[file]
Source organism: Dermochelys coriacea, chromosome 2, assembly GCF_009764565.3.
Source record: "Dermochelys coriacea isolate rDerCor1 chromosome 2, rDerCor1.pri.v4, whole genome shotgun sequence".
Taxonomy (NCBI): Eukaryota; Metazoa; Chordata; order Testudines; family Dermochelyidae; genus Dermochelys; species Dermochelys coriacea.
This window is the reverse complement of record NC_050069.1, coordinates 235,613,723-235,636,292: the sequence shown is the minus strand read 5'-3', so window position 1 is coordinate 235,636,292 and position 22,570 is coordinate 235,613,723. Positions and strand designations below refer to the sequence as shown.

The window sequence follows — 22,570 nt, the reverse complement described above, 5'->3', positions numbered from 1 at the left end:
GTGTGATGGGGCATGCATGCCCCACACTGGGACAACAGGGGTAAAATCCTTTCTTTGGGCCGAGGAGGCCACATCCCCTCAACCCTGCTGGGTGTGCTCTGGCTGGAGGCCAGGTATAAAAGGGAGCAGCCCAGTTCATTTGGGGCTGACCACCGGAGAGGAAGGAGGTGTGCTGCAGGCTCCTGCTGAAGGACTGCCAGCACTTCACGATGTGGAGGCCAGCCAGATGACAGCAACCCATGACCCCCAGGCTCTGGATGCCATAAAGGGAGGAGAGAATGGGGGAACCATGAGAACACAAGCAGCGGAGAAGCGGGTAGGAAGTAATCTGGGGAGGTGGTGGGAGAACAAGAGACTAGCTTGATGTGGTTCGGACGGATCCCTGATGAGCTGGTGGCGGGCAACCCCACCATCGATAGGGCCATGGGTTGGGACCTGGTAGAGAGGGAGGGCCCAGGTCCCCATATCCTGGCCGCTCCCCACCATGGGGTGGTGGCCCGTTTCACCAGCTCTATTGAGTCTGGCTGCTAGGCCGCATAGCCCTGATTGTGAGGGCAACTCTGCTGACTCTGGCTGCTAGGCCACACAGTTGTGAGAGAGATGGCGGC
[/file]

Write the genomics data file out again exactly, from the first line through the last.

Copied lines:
Source organism: Dermochelys coriacea, chromosome 2, assembly GCF_009764565.3.
Source record: "Dermochelys coriacea isolate rDerCor1 chromosome 2, rDerCor1.pri.v4, whole genome shotgun sequence".
Taxonomy (NCBI): Eukaryota; Metazoa; Chordata; order Testudines; family Dermochelyidae; genus Dermochelys; species Dermochelys coriacea.
This window is the reverse complement of record NC_050069.1, coordinates 235,613,723-235,636,292: the sequence shown is the minus strand read 5'-3', so window position 1 is coordinate 235,636,292 and position 22,570 is coordinate 235,613,723. Positions and strand designations below refer to the sequence as shown.

The window sequence follows — 22,570 nt, the reverse complement described above, 5'->3', positions numbered from 1 at the left end:
GTGTGATGGGGCATGCATGCCCCACACTGGGACAACAGGGGTAAAATCCTTTCTTTGGGCCGAGGAGGCCACATCCCCTCAACCCTGCTGGGTGTGCTCTGGCTGGAGGCCAGGTATAAAAGGGAGCAGCCCAGTTCATTTGGGGCTGACCACCGGAGAGGAAGGAGGTGTGCTGCAGGCTCCTGCTGAAGGACTGCCAGCACTTCACGATGTGGAGGCCAGCCAGATGACAGCAACCCATGACCCCCAGGCTCTGGATGCCATAAAGGGAGGAGAGAATGGGGGAACCATGAGAACACAAGCAGCGGAGAAGCGGGTAGGAAGTAATCTGGGGAGGTGGTGGGAGAACAAGAGACTAGCTTGATGTGGTTCGGACGGATCCCTGATGAGCTGGTGGCGGGCAACCCCACCATCGATAGGGCCATGGGTTGGGACCTGGTAGAGAGGGAGGGCCCAGGTCCCCATATCCTGGCCGCTCCCCACCATGGGGTGGTGGCCCGTTTCACCAGCTCTATTGAGTCTGGCTGCTAGGCCGCATAGCCCTGATTGTGAGGGCAACTCTGCTGACTCTGGCTGCTAGGCCACACAGTTGTGAGAGAGATGGCGGC